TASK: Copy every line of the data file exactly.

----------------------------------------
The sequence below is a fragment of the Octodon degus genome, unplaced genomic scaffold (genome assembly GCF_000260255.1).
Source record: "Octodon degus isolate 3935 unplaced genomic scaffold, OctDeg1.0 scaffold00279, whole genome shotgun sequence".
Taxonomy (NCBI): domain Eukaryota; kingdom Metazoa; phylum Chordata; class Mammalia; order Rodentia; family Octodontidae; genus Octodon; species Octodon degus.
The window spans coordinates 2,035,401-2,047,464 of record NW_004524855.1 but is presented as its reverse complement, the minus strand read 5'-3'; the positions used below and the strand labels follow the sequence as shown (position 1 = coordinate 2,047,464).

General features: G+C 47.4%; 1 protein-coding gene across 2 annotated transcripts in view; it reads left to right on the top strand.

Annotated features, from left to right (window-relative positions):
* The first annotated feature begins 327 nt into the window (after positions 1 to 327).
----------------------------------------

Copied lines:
The sequence below is a fragment of the Octodon degus genome, unplaced genomic scaffold (genome assembly GCF_000260255.1).
Source record: "Octodon degus isolate 3935 unplaced genomic scaffold, OctDeg1.0 scaffold00279, whole genome shotgun sequence".
Taxonomy (NCBI): domain Eukaryota; kingdom Metazoa; phylum Chordata; class Mammalia; order Rodentia; family Octodontidae; genus Octodon; species Octodon degus.
The window spans coordinates 2,035,401-2,047,464 of record NW_004524855.1 but is presented as its reverse complement, the minus strand read 5'-3'; the positions used below and the strand labels follow the sequence as shown (position 1 = coordinate 2,047,464).

General features: G+C 47.4%; 1 protein-coding gene across 2 annotated transcripts in view; it reads left to right on the top strand.

Annotated features, from left to right (window-relative positions):
* The first annotated feature begins 327 nt into the window (after positions 1 to 327).